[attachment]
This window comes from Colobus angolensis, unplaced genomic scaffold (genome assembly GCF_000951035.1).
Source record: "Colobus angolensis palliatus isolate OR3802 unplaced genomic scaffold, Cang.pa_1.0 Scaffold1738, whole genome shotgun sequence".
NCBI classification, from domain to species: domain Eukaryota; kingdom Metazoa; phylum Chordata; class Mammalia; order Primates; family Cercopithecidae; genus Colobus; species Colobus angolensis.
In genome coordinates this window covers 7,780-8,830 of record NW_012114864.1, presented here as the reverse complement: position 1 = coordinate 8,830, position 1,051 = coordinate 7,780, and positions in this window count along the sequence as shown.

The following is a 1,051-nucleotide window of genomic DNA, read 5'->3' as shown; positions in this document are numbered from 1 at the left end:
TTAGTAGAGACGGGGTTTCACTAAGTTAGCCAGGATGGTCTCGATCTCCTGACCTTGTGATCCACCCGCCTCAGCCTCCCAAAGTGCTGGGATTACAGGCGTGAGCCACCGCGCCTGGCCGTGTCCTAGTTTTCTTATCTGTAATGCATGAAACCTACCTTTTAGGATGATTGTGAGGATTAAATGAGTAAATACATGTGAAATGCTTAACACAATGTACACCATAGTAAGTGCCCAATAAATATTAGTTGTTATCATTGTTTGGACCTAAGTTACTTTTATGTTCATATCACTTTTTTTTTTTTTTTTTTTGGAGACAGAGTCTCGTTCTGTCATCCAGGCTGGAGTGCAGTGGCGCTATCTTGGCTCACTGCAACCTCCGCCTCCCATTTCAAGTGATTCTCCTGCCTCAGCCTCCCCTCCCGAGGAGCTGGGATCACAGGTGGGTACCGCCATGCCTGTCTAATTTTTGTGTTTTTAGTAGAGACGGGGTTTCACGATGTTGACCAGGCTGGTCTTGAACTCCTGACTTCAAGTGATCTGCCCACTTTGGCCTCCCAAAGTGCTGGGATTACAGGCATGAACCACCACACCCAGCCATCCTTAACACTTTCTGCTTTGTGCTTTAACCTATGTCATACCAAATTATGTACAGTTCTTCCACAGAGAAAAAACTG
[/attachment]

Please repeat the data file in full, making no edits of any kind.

This window comes from Colobus angolensis, unplaced genomic scaffold (genome assembly GCF_000951035.1).
Source record: "Colobus angolensis palliatus isolate OR3802 unplaced genomic scaffold, Cang.pa_1.0 Scaffold1738, whole genome shotgun sequence".
NCBI classification, from domain to species: domain Eukaryota; kingdom Metazoa; phylum Chordata; class Mammalia; order Primates; family Cercopithecidae; genus Colobus; species Colobus angolensis.
In genome coordinates this window covers 7,780-8,830 of record NW_012114864.1, presented here as the reverse complement: position 1 = coordinate 8,830, position 1,051 = coordinate 7,780, and positions in this window count along the sequence as shown.

The following is a 1,051-nucleotide window of genomic DNA, read 5'->3' as shown; positions in this document are numbered from 1 at the left end:
TTAGTAGAGACGGGGTTTCACTAAGTTAGCCAGGATGGTCTCGATCTCCTGACCTTGTGATCCACCCGCCTCAGCCTCCCAAAGTGCTGGGATTACAGGCGTGAGCCACCGCGCCTGGCCGTGTCCTAGTTTTCTTATCTGTAATGCATGAAACCTACCTTTTAGGATGATTGTGAGGATTAAATGAGTAAATACATGTGAAATGCTTAACACAATGTACACCATAGTAAGTGCCCAATAAATATTAGTTGTTATCATTGTTTGGACCTAAGTTACTTTTATGTTCATATCACTTTTTTTTTTTTTTTTTTTGGAGACAGAGTCTCGTTCTGTCATCCAGGCTGGAGTGCAGTGGCGCTATCTTGGCTCACTGCAACCTCCGCCTCCCATTTCAAGTGATTCTCCTGCCTCAGCCTCCCCTCCCGAGGAGCTGGGATCACAGGTGGGTACCGCCATGCCTGTCTAATTTTTGTGTTTTTAGTAGAGACGGGGTTTCACGATGTTGACCAGGCTGGTCTTGAACTCCTGACTTCAAGTGATCTGCCCACTTTGGCCTCCCAAAGTGCTGGGATTACAGGCATGAACCACCACACCCAGCCATCCTTAACACTTTCTGCTTTGTGCTTTAACCTATGTCATACCAAATTATGTACAGTTCTTCCACAGAGAAAAAACTG